Born by the Spirit and the Word

But how does all this happen? As Jesus said, the new birth is of God. It is the mysterious action of the Spirit of God at work in the human soul. It cannot be fully grasped or understood by us, and it certainly isn’t under our control. The Spirit’s activity is like the wind; the wind blows wherever it wants, and the Spirit of God works wherever and whenever he wants. So we do not control him. In fact, we may not even realize it when it’s happening to us. To us it seems at first only that we find ourselves interested in Jesus, or that we are attracted to him. We then realize somehow that, well, yes, I really do believe in him. I want to follow him. And so I decide to confess Christian faith and join a Christian church. It seems like it’s all just our own decision, a series of choices that we ourselves are making perhaps even that we simply choose to ratify choices that others (like our parents) may have made for us.

But then, when we have learned more, we come to understand that we don’t make the first move at all; God does. Whatever choices and decisions we make are really only the result of the prior decision the Lord has made: to choose us for his own, and to send his Spirit into our hearts, giving us new birth and new life in Christ.

Christians experience this in different ways. We don’t all have dramatic conversions, like Chuck Colson did. I haven’t had that. If I may talk for a moment about my own experience of the new birth, I would have to say that I have never had a clear, night and day, before and after, 180 turn-around kind of conversion. I can’t tell you the exact day I became a believer. I can’t remember when I first gave my life to Jesus Christ. I can’t point to a specific time and place where I knew, right then, that at that moment I had been born again. So how do I know that I have been? I know because I know that I believe in Christ right now, I know that I love him, I know that I know . . . Him. And I know that I want to follow and serve him with all that I am and have. And none of that can happen until a person has been born again.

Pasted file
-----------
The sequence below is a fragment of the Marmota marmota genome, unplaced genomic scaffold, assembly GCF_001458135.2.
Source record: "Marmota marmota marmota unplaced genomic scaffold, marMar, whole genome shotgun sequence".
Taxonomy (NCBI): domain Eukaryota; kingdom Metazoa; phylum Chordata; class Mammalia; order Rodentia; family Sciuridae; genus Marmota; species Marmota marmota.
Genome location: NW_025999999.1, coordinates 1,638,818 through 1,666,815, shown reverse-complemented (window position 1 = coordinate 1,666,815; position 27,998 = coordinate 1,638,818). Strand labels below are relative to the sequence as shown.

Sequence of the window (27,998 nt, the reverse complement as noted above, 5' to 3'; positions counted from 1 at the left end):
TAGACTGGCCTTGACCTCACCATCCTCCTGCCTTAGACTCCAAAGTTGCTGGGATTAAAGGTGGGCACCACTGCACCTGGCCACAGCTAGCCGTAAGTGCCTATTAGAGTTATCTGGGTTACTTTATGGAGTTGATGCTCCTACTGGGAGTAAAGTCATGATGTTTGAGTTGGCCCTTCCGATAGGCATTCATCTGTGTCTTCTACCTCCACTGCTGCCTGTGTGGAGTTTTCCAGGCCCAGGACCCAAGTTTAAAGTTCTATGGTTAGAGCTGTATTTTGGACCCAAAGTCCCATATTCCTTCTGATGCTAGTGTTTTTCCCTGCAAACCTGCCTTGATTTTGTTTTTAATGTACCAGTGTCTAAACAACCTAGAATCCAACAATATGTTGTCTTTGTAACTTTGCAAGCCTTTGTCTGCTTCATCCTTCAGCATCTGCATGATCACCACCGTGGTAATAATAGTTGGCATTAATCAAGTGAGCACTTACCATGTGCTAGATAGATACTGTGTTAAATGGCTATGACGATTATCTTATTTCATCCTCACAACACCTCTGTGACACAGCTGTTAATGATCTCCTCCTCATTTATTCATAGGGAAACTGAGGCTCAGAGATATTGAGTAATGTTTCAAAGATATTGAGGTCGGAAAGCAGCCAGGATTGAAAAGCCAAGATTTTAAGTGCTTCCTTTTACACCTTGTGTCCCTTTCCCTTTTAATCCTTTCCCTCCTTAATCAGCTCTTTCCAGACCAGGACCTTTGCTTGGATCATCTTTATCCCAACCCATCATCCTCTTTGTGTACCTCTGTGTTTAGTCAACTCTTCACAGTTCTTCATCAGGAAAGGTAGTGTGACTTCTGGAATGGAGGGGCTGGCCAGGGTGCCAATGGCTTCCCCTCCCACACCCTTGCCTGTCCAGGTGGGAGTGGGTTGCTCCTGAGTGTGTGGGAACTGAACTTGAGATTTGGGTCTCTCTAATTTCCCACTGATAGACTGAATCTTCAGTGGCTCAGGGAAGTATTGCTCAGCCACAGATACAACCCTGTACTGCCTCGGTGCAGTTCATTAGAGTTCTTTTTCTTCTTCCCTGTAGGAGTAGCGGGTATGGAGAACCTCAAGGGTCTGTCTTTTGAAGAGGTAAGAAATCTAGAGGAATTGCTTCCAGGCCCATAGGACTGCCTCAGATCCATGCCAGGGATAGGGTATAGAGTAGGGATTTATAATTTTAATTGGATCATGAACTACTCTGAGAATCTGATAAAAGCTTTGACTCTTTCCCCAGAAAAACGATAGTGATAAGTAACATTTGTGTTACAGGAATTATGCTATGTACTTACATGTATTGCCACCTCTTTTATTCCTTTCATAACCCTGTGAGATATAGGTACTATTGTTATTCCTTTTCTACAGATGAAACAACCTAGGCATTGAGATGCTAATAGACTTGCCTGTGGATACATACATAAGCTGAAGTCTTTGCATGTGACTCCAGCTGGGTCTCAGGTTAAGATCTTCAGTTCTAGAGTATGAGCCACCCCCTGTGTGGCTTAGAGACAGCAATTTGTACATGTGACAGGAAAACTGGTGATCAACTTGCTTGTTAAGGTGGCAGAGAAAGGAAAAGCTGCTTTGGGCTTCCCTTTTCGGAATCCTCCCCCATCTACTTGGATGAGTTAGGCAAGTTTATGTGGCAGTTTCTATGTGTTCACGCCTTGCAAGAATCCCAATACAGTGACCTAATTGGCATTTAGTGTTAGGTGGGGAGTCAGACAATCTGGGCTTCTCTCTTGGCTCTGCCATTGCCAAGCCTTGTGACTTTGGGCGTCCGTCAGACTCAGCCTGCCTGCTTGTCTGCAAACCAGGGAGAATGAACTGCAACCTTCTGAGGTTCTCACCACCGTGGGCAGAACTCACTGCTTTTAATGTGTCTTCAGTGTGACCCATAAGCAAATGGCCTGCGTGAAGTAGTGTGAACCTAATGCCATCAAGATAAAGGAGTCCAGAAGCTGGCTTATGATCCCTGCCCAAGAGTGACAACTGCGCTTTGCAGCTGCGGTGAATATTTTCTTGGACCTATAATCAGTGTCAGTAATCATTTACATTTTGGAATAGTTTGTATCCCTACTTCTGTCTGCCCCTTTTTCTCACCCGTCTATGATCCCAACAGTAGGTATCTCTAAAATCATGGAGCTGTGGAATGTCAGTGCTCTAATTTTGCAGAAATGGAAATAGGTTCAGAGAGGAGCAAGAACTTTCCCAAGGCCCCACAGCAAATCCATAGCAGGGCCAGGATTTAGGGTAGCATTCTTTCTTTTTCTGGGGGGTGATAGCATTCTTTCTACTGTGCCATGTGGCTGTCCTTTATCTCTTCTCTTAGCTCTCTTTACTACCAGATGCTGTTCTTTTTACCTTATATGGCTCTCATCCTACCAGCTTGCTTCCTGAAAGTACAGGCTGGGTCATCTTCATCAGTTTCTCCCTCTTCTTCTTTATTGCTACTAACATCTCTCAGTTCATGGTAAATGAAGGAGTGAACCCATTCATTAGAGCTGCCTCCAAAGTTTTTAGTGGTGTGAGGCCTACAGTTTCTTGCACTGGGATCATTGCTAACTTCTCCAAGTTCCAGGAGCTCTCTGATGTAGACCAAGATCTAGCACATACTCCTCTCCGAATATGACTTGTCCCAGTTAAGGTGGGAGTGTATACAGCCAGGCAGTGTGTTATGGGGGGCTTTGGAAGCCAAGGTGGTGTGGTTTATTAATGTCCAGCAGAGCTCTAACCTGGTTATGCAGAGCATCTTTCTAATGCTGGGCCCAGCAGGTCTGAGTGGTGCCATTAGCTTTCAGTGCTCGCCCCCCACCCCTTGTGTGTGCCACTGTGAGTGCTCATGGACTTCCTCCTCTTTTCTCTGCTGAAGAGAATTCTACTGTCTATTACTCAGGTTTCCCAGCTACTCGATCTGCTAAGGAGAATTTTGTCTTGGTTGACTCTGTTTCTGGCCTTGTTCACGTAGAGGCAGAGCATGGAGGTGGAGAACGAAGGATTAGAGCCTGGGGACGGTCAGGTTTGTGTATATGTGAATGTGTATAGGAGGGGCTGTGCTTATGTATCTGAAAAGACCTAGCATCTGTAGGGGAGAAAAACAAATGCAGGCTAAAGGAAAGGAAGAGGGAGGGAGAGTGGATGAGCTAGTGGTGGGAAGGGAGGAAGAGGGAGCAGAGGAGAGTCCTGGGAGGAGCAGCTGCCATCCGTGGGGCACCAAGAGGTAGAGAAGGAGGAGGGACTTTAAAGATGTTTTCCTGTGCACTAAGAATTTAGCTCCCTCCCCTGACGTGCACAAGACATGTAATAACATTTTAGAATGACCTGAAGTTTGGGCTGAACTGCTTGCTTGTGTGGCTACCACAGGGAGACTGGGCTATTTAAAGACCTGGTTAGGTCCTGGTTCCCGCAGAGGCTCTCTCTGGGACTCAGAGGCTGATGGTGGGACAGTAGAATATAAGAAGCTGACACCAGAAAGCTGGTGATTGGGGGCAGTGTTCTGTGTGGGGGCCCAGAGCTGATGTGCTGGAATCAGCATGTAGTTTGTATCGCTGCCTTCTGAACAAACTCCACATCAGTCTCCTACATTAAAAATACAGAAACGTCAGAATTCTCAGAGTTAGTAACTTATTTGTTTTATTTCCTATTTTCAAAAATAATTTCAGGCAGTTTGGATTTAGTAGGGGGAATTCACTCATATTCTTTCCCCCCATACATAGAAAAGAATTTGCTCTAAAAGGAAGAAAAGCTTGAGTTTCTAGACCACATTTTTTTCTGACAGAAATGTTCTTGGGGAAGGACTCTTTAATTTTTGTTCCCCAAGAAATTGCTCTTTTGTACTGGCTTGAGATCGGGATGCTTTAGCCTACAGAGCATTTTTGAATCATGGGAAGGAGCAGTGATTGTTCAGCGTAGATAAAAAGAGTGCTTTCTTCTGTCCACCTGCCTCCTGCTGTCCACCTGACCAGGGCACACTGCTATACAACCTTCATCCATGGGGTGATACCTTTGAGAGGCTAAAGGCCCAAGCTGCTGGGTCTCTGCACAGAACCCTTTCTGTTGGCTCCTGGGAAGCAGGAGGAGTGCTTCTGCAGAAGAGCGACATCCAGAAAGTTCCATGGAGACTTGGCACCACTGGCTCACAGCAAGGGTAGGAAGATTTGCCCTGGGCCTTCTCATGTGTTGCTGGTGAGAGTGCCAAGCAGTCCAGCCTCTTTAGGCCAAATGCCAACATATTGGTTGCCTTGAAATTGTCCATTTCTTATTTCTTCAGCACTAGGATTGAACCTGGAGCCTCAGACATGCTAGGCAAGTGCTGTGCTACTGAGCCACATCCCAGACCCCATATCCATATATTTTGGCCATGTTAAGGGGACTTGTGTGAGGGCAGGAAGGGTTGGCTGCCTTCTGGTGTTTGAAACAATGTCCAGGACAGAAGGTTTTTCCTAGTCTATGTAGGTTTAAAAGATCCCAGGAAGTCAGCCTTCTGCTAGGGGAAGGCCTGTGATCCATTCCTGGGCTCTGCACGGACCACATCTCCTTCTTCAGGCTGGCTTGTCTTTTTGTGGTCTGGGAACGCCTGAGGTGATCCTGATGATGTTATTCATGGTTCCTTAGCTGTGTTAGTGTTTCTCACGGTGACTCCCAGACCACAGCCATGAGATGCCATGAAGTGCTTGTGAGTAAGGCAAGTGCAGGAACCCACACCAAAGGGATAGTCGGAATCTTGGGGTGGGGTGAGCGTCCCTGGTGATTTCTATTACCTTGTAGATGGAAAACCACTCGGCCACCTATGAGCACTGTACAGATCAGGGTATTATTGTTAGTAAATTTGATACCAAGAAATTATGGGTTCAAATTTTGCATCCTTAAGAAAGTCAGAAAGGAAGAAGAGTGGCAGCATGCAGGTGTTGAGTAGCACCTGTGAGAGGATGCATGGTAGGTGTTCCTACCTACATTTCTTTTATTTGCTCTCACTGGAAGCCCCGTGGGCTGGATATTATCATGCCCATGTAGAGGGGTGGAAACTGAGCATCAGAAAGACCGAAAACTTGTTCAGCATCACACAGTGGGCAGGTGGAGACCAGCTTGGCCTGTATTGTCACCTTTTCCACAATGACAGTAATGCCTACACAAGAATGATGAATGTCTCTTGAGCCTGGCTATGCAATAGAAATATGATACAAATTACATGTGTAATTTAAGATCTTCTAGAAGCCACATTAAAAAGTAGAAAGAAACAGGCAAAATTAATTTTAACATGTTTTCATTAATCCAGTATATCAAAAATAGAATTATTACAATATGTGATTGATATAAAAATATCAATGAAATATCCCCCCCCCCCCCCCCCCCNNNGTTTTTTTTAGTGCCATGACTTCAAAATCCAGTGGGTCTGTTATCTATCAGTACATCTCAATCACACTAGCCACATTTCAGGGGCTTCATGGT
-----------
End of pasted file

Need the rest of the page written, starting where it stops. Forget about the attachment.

And what triggers that? What brings about this new birth in our hearts? There is one specific means that the Holy Spirit uses to give us new life and bring us to faith in Christ. A little later in chapter one Peter urges his scattered flock to love one another earnestly and with pure hearts, “since you have been born again, not of perishable seed but of imperishable, through the living and abiding word of God . . . . And this word is the good news that was preached to you” (1 Peter 1:23,25, esv). So the word of God, the Bible, and more specifically the message of the gospel is the means the Holy Spirit uses to cause us to be born again. “So faith comes from hearing, hearing through the Word of Christ,” (Romans 10:17 esv) wrote the apostle Paul. God’s word is the seed, Jesus said, that when planted in our hearts, brings new life within us. We are born again, not through participating in religious rituals or sacramental rites, not by repeating prescribed phrases or obeying formulas and rules, but by hearing and believing the gospel message about the miraculous life, the sacrificial death, and the triumphant resurrection of Jesus Christ.

If that’s true, it has some pretty profound implications. We all need to be born again! You cannot enter the kingdom of God unless you have been. So if you haven’t, you need to make this your most urgent priority. You need to expose yourself to the Spirit’s means and methods. Put yourself in his way so that he can do his work in you. Physical new-borns are found in nurseries; spiritual newborns are found in churches where the word of God is proclaimed, believed and obeyed. So find a church like that and listen to the gospel. Sit under biblical preaching and teaching. Read the word of God for yourself. And always pray for the Spirit of the Lord to have his way with you and to do his work in you.

And if you have been born again? Then praise God! It is the greatest gift he has to give you. And it lasts forever. We are born again to a living hope, writes Peter, through the resurrection of Jesus from the dead, an eternal hope that guarantees our own future. As new-born children of our heavenly Father, we have been promised an “inheritance that can never perish, spoil or fade” kept in heaven for us (v. 4, niv). In the meantime as we live for and unto him we are being guarded by God’s power through faith until the time comes when our salvation will be fully revealed (v. 5).